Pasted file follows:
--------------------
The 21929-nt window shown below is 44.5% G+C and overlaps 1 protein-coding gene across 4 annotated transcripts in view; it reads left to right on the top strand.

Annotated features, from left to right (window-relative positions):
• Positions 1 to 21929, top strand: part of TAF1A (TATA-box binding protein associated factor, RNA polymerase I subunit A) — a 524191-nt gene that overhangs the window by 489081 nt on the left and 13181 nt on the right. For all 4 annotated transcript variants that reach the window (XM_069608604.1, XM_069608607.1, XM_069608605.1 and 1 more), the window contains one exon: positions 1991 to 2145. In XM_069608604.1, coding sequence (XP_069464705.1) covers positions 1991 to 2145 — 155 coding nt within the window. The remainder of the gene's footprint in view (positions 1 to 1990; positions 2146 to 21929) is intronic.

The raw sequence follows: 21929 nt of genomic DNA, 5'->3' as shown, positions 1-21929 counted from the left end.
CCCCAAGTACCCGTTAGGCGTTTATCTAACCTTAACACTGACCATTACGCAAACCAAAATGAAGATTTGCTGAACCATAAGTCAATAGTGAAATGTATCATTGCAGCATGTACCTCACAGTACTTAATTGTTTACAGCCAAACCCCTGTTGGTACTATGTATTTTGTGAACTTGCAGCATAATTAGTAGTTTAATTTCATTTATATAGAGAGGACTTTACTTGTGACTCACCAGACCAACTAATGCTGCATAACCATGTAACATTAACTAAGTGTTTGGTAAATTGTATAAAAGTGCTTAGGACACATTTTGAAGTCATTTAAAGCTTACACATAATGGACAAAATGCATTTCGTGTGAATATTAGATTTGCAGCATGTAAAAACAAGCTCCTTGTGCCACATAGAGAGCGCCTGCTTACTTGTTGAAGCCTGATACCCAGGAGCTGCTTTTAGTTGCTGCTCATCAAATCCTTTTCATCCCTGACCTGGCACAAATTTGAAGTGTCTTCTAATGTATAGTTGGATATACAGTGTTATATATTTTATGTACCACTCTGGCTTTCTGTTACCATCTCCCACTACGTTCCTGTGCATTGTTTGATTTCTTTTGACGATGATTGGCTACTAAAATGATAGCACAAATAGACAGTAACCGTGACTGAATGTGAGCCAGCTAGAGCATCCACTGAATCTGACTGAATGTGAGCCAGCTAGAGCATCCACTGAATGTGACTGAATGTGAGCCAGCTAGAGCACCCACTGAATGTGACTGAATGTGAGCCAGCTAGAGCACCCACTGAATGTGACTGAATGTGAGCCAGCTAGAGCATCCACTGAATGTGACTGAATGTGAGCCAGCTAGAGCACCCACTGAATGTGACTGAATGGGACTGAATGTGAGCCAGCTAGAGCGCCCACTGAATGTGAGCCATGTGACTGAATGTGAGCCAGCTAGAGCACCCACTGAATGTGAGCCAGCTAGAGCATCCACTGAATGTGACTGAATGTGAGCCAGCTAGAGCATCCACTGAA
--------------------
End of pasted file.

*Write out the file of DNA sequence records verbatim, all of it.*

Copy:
The 21929-nt window shown below is 44.5% G+C and overlaps 1 protein-coding gene across 4 annotated transcripts in view; it reads left to right on the top strand.

Annotated features, from left to right (window-relative positions):
• Positions 1 to 21929, top strand: part of TAF1A (TATA-box binding protein associated factor, RNA polymerase I subunit A) — a 524191-nt gene that overhangs the window by 489081 nt on the left and 13181 nt on the right. For all 4 annotated transcript variants that reach the window (XM_069608604.1, XM_069608607.1, XM_069608605.1 and 1 more), the window contains one exon: positions 1991 to 2145. In XM_069608604.1, coding sequence (XP_069464705.1) covers positions 1991 to 2145 — 155 coding nt within the window. The remainder of the gene's footprint in view (positions 1 to 1990; positions 2146 to 21929) is intronic.

The raw sequence follows: 21929 nt of genomic DNA, 5'->3' as shown, positions 1-21929 counted from the left end.
CCCCAAGTACCCGTTAGGCGTTTATCTAACCTTAACACTGACCATTACGCAAACCAAAATGAAGATTTGCTGAACCATAAGTCAATAGTGAAATGTATCATTGCAGCATGTACCTCACAGTACTTAATTGTTTACAGCCAAACCCCTGTTGGTACTATGTATTTTGTGAACTTGCAGCATAATTAGTAGTTTAATTTCATTTATATAGAGAGGACTTTACTTGTGACTCACCAGACCAACTAATGCTGCATAACCATGTAACATTAACTAAGTGTTTGGTAAATTGTATAAAAGTGCTTAGGACACATTTTGAAGTCATTTAAAGCTTACACATAATGGACAAAATGCATTTCGTGTGAATATTAGATTTGCAGCATGTAAAAACAAGCTCCTTGTGCCACATAGAGAGCGCCTGCTTACTTGTTGAAGCCTGATACCCAGGAGCTGCTTTTAGTTGCTGCTCATCAAATCCTTTTCATCCCTGACCTGGCACAAATTTGAAGTGTCTTCTAATGTATAGTTGGATATACAGTGTTATATATTTTATGTACCACTCTGGCTTTCTGTTACCATCTCCCACTACGTTCCTGTGCATTGTTTGATTTCTTTTGACGATGATTGGCTACTAAAATGATAGCACAAATAGACAGTAACCGTGACTGAATGTGAGCCAGCTAGAGCATCCACTGAATCTGACTGAATGTGAGCCAGCTAGAGCATCCACTGAATGTGACTGAATGTGAGCCAGCTAGAGCACCCACTGAATGTGACTGAATGTGAGCCAGCTAGAGCACCCACTGAATGTGACTGAATGTGAGCCAGCTAGAGCATCCACTGAATGTGACTGAATGTGAGCCAGCTAGAGCACCCACTGAATGTGACTGAATGGGACTGAATGTGAGCCAGCTAGAGCGCCCACTGAATGTGAGCCATGTGACTGAATGTGAGCCAGCTAGAGCACCCACTGAATGTGAGCCAGCTAGAGCATCCACTGAATGTGACTGAATGTGAGCCAGCTAGAGCATCCACTGAA